Number one is your portfolio. Research and experiment with different styles, media, subject matter and techniques until you find something that inspires you to take it further. Don’t become preoccupied by marketing , publicity and sales during this stage. The creative work is initially the most important thing; because nothing can happen without it. The rest comes later when you have found your feet, creatively speaking.

Constructive criticism from others is always a gift and can often contain excellent indicators for improving your creative practice and marketing /business development. Use it.

Buy a copy of the Writers’ and Artists’ Yearbook. Their topically divided magazine listings can be invaluable at the marketing stage;and each Yearbook includes a range of articles on how to progress in a range of creative industries.

There are many different ways of achieving a particular objective . Don’t be overly preoccupied by how things ‘should’ be done or be afraid to try and find your own way. The results can be surprising.

Who has inspired you in your work and/or business?

William Morris, Artemisia Gentileschi and my children for their objective and helpful comments on the contents of my portfolio and suggestions as to how I might make better use of my creative skills.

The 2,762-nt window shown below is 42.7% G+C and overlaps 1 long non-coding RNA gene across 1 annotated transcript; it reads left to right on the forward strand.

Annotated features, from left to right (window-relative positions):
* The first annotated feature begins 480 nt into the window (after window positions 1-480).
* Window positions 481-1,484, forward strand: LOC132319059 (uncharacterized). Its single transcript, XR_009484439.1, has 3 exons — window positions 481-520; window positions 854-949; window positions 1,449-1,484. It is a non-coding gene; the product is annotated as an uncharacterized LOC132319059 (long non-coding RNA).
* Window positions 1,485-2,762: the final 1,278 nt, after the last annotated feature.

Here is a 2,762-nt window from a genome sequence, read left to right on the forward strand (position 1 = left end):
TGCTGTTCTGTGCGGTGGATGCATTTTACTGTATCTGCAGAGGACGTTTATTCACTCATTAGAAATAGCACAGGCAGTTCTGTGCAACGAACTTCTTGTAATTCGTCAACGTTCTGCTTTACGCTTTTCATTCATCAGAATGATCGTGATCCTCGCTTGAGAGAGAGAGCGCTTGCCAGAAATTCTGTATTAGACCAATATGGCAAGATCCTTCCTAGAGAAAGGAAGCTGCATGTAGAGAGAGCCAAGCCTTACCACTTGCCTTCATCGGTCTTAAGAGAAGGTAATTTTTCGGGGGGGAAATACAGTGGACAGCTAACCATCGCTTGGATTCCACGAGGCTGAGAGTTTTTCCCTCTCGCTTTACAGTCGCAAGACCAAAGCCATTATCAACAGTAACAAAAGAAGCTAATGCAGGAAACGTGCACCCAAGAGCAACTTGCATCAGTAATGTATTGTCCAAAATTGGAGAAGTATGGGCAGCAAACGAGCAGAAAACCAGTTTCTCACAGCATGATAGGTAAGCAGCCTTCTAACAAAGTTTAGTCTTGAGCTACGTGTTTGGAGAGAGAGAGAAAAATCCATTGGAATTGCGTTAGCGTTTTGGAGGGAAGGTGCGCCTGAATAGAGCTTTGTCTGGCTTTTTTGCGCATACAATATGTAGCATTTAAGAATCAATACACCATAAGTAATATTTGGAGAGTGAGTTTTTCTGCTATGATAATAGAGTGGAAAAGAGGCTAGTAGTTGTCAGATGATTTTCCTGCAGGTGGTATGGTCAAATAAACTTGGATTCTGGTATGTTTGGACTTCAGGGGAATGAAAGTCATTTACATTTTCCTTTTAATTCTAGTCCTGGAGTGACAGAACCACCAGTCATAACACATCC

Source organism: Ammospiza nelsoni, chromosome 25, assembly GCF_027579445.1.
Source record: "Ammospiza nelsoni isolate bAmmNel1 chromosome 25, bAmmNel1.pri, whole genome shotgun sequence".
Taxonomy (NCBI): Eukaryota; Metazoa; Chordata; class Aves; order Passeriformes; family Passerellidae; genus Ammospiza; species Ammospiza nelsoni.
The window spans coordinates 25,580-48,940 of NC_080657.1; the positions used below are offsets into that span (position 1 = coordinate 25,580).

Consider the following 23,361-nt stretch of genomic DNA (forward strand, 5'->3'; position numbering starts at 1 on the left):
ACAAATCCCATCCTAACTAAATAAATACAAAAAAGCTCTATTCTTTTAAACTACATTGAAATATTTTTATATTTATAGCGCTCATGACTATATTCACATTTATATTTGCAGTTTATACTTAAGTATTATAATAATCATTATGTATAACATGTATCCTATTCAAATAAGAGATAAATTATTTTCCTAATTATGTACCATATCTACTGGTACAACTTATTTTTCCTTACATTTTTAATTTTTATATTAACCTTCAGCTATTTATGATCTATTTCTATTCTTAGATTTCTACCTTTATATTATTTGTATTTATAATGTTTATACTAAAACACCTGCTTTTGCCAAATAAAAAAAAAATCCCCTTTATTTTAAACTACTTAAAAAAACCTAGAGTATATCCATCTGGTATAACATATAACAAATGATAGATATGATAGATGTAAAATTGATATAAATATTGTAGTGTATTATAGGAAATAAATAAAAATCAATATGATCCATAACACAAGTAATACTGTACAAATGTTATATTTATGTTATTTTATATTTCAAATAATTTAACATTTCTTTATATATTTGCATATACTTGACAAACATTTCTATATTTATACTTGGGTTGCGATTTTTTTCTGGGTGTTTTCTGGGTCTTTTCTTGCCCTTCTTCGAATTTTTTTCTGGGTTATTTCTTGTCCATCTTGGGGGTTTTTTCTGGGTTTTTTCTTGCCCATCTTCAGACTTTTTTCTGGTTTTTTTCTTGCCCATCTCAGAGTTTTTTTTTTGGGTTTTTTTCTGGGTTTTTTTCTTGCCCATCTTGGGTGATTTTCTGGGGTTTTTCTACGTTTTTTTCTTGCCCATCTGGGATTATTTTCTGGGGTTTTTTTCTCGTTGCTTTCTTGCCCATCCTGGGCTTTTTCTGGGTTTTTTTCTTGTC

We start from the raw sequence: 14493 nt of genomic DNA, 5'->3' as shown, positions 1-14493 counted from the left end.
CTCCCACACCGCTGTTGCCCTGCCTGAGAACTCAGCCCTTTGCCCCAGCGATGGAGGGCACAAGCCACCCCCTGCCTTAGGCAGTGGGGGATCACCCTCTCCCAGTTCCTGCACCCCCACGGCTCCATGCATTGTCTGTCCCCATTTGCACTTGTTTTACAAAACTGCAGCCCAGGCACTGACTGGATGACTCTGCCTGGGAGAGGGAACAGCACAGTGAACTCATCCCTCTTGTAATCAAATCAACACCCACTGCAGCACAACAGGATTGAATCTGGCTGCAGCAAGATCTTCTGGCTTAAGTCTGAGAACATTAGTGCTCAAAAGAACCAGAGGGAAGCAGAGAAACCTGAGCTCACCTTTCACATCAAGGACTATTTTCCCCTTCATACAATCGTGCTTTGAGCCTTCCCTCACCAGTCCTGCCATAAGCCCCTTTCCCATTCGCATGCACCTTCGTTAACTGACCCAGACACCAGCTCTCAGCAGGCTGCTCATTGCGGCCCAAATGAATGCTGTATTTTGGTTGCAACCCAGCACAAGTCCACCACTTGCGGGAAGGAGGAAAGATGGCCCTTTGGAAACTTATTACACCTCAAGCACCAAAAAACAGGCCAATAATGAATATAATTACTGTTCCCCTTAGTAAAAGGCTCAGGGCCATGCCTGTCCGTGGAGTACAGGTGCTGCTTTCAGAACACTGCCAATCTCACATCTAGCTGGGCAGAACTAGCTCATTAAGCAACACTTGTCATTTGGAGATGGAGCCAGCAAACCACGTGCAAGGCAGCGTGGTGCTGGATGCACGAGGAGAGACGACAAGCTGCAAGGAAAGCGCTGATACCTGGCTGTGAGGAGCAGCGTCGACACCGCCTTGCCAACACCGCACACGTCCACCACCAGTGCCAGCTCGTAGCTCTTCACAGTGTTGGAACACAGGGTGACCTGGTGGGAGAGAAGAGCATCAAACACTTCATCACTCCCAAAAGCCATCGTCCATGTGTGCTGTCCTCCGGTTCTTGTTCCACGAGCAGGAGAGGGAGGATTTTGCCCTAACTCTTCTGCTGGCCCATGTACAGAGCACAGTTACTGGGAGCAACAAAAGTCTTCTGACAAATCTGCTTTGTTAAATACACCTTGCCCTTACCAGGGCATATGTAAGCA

What important skills do artist-entrepreneurs need to develop?

I think that self- belief is number one and probably the hardest to achieve but still the most important because nothing else can happen without it.

Research skills  are also very important, as are effective time-management and avoidance of procrastination in order to fit in portfolio creation and business development alongside and around everyday demands.

Patience and not expecting immediate results. Rome wasn’t built in a day.

But most important of all is probably the ability to listen, learn, accept criticism and use it to improve your own creative/professional practice.

You can find Lucy at Artemisia Designs.


Luke Mitchell • 05/01/2018